CPS lawsuit: IL pension funding rules + lower relative funding = discriminatory ed funding imbalance
Saying Illinois state government has created a funding imbalance, in part, by requiring the Chicago Public Schools to divert money from education to fund worker pensions, when it places no similar demands on the state’s other school districts, CPS has now asked the courts to step in and force the state to rewrite its school funding rules.
Chicago tax on car rentals outside city limits unconstitutional stretch of power, IL Supreme Court says
The city of Chicago cannot require car rental businesses located outside city limits to collect city taxes on rental cars leased by Chicago city residents, the Illinois Supreme Court has ruled, striking down as unconstitutional a city ordinance seeking to slap a tax on cars rented within three miles of Chicago city limits.
$4.25M deal ends litigation vs Northern Trust over 'hundreds of millions' in losses for public pensions
A Chicago federal judge has signed off on a $4.25 million settlement to end years of litigation between financial investment firm Northern Trust Co. and a host of public worker retirement plans in Chicago and elsewhere in the U.S. over claims Northern Trust’s allegedly risky investment decisions had led to hundreds of millions of dollars in losses for the retirement programs when markets crashed at the onset of the Great Recession.
About a month since a federal judge dismissed its lawsuit against Rabobank for allegedly cornering the bankruptcy banking services market through an alliance with a developer of bankruptcy case management software, a Chicago law firm has reintroduced its allegations, this time in a class action antitrust lawsuit directed at the software maker it alleges has conspired with its competitors to overcharge those depositing bankruptcy funds.
A Chicago tour boat company is asking a Cook County circuit judge to rule a Cook County administrative law judge was right to say the county can’t apply an amusement tax on the company’s Chicago River and Lake Michigan boat tours, but to find the administrative law judge did so for the wrong reason – a move which could also spell taxing trouble for the operators of Chicago’s walking tours.
Class action vs legal directory Avvo to stay in Chicago federal court, after judge allows lead plaintiffs' swap
Faced with the possibility the class action lawsuit could be transferred to a court more than 2,000 miles away in the Pacific Northwest, the lawyers suing online attorney directory Avvo have swapped in a different Chicago attorney, who also is the son of a once-powerful Chicago alderman, to replace the original named plaintiff, whose history with Avvo could have triggered provisions in Avvo’s user agreement, which could have kicked the case to a federal court in Seattle.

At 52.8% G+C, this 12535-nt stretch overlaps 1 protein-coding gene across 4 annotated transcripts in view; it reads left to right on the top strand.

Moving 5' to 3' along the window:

The Illinois Supreme Court has shied away from ruling on a question brought by a group of electricity suppliers, who had asked the court to limit the power of the Illinois Commerce Commission to dictate from whom the suppliers must buy their electricity, ruling the question became moot when a largescale coal power plant project folded for lack of funds.
WTTW wins copyright suit vs FilmOn; judge says online TV retransmitter can't be considered cable TV system
A judge has switched off a court challenge by an Internet company that wants to retransmit the programming of WTTW – Chicago's PBS station – to online users, saying the company isn’t authorized to do so, because it doesn’t meet the required federal definition of a "cable system" and thus is infringing on WTTW's copyright.
Father of track athlete with disability says IHSA needs new qualifying times to let son, others compete
The father of a physically disabled Evanston Township High School track athlete, who doesn’t need a wheelchair, is seeking a federal injunction to force the Illinois High School Association to give his son and other runners like him a different qualifying time – as it also gives wheelchair-bound athletes – so they can compete equally in state championships alongside non-disabled competitors.
Malpractice action dismissed vs Dickinson Wright over alleged bad advice on proposed Oklahoma Indian casino
A Chicago federal judge has said no dice to a legal malpractice action brought against Michigan-based Dickinson Wright by the Illinois developers of an Oklahoma casino, dismissing the lawsuit because the developers ultimately beat an attorney general’s complaint the developers alleged was brought because of bad legal advice. The malpractice suit was filed in 2013 by MCZ Development and Sheffield Development Partners, and Golden Canyon Partners.